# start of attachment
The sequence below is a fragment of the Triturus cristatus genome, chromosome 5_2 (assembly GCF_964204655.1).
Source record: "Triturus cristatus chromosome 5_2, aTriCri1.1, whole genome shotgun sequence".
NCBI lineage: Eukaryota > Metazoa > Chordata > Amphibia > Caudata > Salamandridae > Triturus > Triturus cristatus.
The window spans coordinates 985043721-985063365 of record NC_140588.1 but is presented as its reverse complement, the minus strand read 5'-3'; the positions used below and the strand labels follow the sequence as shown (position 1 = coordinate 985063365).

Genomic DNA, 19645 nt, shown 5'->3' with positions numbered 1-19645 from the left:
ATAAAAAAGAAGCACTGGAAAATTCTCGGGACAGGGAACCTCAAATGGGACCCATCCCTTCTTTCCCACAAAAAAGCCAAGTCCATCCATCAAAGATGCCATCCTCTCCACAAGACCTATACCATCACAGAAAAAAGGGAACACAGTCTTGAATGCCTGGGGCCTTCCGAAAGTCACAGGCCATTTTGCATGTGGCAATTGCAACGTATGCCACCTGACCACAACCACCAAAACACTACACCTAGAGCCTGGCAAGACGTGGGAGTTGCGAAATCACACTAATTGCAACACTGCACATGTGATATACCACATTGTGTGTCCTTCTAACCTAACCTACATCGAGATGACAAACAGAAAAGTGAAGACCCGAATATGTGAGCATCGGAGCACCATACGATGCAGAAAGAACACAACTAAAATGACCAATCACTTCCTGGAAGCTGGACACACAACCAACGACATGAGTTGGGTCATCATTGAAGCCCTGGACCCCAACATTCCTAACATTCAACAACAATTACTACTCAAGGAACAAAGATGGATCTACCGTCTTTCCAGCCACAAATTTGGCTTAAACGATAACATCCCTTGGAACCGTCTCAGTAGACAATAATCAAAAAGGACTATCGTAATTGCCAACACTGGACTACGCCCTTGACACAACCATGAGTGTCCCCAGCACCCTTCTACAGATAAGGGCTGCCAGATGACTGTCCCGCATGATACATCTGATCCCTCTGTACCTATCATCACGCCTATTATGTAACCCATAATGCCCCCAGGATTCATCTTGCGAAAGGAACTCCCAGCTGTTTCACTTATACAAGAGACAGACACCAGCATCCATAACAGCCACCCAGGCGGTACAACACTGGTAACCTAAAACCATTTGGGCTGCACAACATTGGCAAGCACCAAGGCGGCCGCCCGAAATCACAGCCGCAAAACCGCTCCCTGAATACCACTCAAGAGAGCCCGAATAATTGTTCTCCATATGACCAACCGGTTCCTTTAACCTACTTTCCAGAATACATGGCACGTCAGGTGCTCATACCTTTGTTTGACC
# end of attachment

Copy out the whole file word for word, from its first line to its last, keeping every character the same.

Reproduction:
The sequence below is a fragment of the Triturus cristatus genome, chromosome 5_2 (assembly GCF_964204655.1).
Source record: "Triturus cristatus chromosome 5_2, aTriCri1.1, whole genome shotgun sequence".
NCBI lineage: Eukaryota > Metazoa > Chordata > Amphibia > Caudata > Salamandridae > Triturus > Triturus cristatus.
The window spans coordinates 985043721-985063365 of record NC_140588.1 but is presented as its reverse complement, the minus strand read 5'-3'; the positions used below and the strand labels follow the sequence as shown (position 1 = coordinate 985063365).

Genomic DNA, 19645 nt, shown 5'->3' with positions numbered 1-19645 from the left:
ATAAAAAAGAAGCACTGGAAAATTCTCGGGACAGGGAACCTCAAATGGGACCCATCCCTTCTTTCCCACAAAAAAGCCAAGTCCATCCATCAAAGATGCCATCCTCTCCACAAGACCTATACCATCACAGAAAAAAGGGAACACAGTCTTGAATGCCTGGGGCCTTCCGAAAGTCACAGGCCATTTTGCATGTGGCAATTGCAACGTATGCCACCTGACCACAACCACCAAAACACTACACCTAGAGCCTGGCAAGACGTGGGAGTTGCGAAATCACACTAATTGCAACACTGCACATGTGATATACCACATTGTGTGTCCTTCTAACCTAACCTACATCGAGATGACAAACAGAAAAGTGAAGACCCGAATATGTGAGCATCGGAGCACCATACGATGCAGAAAGAACACAACTAAAATGACCAATCACTTCCTGGAAGCTGGACACACAACCAACGACATGAGTTGGGTCATCATTGAAGCCCTGGACCCCAACATTCCTAACATTCAACAACAATTACTACTCAAGGAACAAAGATGGATCTACCGTCTTTCCAGCCACAAATTTGGCTTAAACGATAACATCCCTTGGAACCGTCTCAGTAGACAATAATCAAAAAGGACTATCGTAATTGCCAACACTGGACTACGCCCTTGACACAACCATGAGTGTCCCCAGCACCCTTCTACAGATAAGGGCTGCCAGATGACTGTCCCGCATGATACATCTGATCCCTCTGTACCTATCATCACGCCTATTATGTAACCCATAATGCCCCCAGGATTCATCTTGCGAAAGGAACTCCCAGCTGTTTCACTTATACAAGAGACAGACACCAGCATCCATAACAGCCACCCAGGCGGTACAACACTGGTAACCTAAAACCATTTGGGCTGCACAACATTGGCAAGCACCAAGGCGGCCGCCCGAAATCACAGCCGCAAAACCGCTCCCTGAATACCACTCAAGAGAGCCCGAATAATTGTTCTCCATATGACCAACCGGTTCCTTTAACCTACTTTCCAGAATACATGGCACGTCAGGTGCTCATACCTTTGTTTGACC